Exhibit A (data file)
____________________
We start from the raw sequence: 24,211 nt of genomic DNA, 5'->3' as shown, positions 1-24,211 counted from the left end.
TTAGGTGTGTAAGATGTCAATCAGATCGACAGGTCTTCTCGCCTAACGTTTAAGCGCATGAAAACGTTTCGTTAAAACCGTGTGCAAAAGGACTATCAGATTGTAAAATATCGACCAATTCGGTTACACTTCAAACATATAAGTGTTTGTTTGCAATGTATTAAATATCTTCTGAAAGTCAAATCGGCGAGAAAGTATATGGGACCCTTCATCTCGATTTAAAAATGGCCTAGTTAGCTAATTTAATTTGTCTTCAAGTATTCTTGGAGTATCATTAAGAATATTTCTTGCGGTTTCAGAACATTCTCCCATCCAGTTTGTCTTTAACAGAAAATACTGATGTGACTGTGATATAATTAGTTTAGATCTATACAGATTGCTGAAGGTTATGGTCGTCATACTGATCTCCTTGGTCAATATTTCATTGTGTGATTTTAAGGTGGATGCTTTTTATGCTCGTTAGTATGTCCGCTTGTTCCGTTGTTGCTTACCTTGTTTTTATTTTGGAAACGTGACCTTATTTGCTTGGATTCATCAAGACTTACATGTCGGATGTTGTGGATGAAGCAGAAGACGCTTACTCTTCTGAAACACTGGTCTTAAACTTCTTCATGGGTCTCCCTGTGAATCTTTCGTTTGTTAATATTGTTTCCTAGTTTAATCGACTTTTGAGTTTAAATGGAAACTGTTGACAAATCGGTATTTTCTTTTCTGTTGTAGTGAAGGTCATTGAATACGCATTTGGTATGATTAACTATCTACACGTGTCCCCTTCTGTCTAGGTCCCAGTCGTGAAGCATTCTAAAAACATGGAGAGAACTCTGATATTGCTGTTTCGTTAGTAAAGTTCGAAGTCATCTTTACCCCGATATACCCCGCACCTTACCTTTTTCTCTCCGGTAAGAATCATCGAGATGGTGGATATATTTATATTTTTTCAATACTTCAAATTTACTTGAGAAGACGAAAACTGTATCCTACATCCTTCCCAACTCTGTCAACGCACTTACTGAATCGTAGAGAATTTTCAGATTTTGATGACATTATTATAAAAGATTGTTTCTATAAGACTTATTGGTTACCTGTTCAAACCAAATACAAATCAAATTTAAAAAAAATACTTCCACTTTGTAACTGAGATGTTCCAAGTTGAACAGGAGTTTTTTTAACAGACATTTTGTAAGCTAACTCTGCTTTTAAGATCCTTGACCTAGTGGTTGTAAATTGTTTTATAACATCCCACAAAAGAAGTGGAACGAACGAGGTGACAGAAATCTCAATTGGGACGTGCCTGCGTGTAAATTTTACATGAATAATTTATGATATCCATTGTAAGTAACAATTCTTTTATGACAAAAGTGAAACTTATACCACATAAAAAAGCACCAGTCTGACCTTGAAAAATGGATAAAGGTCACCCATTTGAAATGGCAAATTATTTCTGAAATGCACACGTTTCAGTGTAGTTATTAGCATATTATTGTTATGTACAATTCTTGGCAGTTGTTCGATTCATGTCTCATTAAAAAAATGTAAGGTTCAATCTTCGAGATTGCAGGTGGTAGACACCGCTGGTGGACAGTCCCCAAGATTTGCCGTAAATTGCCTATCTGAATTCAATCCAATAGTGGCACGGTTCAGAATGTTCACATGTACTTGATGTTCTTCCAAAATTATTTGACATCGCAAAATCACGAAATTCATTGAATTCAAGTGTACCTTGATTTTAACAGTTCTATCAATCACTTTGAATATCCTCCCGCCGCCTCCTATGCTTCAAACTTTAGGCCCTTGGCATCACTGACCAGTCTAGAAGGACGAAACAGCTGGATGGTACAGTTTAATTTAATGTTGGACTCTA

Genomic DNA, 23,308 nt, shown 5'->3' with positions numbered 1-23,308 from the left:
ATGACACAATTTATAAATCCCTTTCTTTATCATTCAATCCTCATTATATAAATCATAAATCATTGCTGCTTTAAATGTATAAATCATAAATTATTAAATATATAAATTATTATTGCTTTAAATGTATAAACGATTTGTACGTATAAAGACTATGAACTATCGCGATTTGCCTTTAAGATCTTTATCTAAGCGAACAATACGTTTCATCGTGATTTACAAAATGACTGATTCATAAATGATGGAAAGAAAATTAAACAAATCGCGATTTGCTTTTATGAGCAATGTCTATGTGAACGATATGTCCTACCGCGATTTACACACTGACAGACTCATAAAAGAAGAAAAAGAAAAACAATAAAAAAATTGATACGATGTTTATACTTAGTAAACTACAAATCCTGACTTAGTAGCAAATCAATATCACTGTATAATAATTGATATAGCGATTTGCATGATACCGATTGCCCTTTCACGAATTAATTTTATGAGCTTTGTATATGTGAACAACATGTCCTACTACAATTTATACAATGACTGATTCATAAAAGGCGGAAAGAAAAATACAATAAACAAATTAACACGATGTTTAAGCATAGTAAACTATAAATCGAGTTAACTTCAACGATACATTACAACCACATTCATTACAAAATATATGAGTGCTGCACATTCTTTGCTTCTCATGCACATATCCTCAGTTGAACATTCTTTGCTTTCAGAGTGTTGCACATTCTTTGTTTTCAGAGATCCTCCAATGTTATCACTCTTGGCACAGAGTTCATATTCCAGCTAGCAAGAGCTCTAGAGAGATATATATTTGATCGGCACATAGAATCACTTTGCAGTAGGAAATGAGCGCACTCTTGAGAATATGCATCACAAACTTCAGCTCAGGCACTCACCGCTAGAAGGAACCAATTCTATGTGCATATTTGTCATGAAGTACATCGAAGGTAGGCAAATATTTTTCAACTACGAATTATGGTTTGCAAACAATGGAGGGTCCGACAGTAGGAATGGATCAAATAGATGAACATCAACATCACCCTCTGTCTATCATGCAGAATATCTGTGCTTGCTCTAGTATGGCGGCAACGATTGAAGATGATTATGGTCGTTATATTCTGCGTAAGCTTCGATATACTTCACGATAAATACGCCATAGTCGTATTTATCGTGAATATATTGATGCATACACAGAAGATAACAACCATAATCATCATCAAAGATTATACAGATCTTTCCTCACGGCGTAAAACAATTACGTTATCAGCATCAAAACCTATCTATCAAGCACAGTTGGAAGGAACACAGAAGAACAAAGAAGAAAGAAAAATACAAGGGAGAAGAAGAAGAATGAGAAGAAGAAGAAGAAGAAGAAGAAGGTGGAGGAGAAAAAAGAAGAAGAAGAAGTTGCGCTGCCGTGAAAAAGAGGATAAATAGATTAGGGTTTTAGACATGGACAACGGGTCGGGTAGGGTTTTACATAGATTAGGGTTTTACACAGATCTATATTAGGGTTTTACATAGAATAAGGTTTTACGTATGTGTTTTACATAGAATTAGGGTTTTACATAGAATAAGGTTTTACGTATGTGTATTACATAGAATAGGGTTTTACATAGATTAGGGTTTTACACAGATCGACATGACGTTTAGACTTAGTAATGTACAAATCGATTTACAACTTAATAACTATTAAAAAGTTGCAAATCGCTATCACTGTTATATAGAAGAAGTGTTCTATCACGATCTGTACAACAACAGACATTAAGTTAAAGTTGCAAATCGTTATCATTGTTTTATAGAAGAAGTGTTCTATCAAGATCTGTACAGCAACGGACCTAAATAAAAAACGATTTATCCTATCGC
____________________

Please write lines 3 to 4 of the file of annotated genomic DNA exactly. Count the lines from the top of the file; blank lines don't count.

Genomic DNA, 23,308 nt, shown 5'->3' with positions numbered 1-23,308 from the left:
ATGACACAATTTATAAATCCCTTTCTTTATCATTCAATCCTCATTATATAAATCATAAATCATTGCTGCTTTAAATGTATAAATCATAAATTATTAAATATATAAATTATTATTGCTTTAAATGTATAAACGATTTGTACGTATAAAGACTATGAACTATCGCGATTTGCCTTTAAGATCTTTATCTAAGCGAACAATACGTTTCATCGTGATTTACAAAATGACTGATTCATAAATGATGGAAAGAAAATTAAACAAATCGCGATTTGCTTTTATGAGCAATGTCTATGTGAACGATATGTCCTACCGCGATTTACACACTGACAGACTCATAAAAGAAGAAAAAGAAAAACAATAAAAAAATTGATACGATGTTTATACTTAGTAAACTACAAATCCTGACTTAGTAGCAAATCAATATCACTGTATAATAATTGATATAGCGATTTGCATGATACCGATTGCCCTTTCACGAATTAATTTTATGAGCTTTGTATATGTGAACAACATGTCCTACTACAATTTATACAATGACTGATTCATAAAAGGCGGAAAGAAAAATACAATAAACAAATTAACACGATGTTTAAGCATAGTAAACTATAAATCGAGTTAACTTCAACGATACATTACAACCACATTCATTACAAAATATATGAGTGCTGCACATTCTTTGCTTCTCATGCACATATCCTCAGTTGAACATTCTTTGCTTTCAGAGTGTTGCACATTCTTTGTTTTCAGAGATCCTCCAATGTTATCACTCTTGGCACAGAGTTCATATTCCAGCTAGCAAGAGCTCTAGAGAGATATATATTTGATCGGCACATAGAATCACTTTGCAGTAGGAAATGAGCGCACTCTTGAGAATATGCATCACAAACTTCAGCTCAGGCACTCACCGCTAGAAGGAACCAATTCTATGTGCATATTTGTCATGAAGTACATCGAAGGTAGGCAAATATTTTTCAACTACGAATTATGGTTTGCAAACAATGGAGGGTCCGACAGTAGGAATGGATCAAATAGATGAACATCAACATCACCCTCTGTCTATCATGCAGAATATCTGTGCTTGCTCTAGTATGGCGGCAACGATTGAAGATGATTATGGTCGTTATATTCTGCGTAAGCTTCGATATACTTCACGATAAATACGCCATAGTCGTATTTATCGTGAATATATTGATGCATACACAGAAGATAACAACCATAATCATCATCAAAGATTATACAGATCTTTCCTCACGGCGTAAAACAATTACGTTATCAGCATCAAAACCTATCTATCAAGCACAGTTGGAAGGAACACAGAAGAACAAAGAAGAAAGAAAAATACAAGGGAGAAGAAGAAGAATGAGAAGAAGAAGAAGAAGAAGAAGAAGGTGGAGGAGAAAAAAGAAGAAGAAGAAGTTGCGCTGCCGTGAAAAAGAGGATAAATAGATTAGGGTTTTAGACATGGACAACGGGTCGGGTAGGGTTTTACATAGATTAGGGTTTTACACAGATCTATATTAGGGTTTTACATAGAATAAGGTTTTACGTATGTGTTTTACATAGAATTAGGGTTTTACATAGAATAAGGTTTTACGTATGTGTATTACATAGAATAGGGTTTTACATAGATTAGGGTTTTACACAGATCGACATGACGTTTAGACTTAGTAATGTACAAATCGATTTACAACTTAATAACTATTAAAAAGTTGCAAATCGCTATCACTGTTATATAGAAGAAGTGTTCTATCACGATCTGTACAACAACAGACATTAAGTTAAAGTTGCAAATCGTTATCATTGTTTTATAGAAGAAGTGTTCTATCAAGATCTGTACAGCAACGGACCTAAATAAAAAACGATTTATCCTATCGC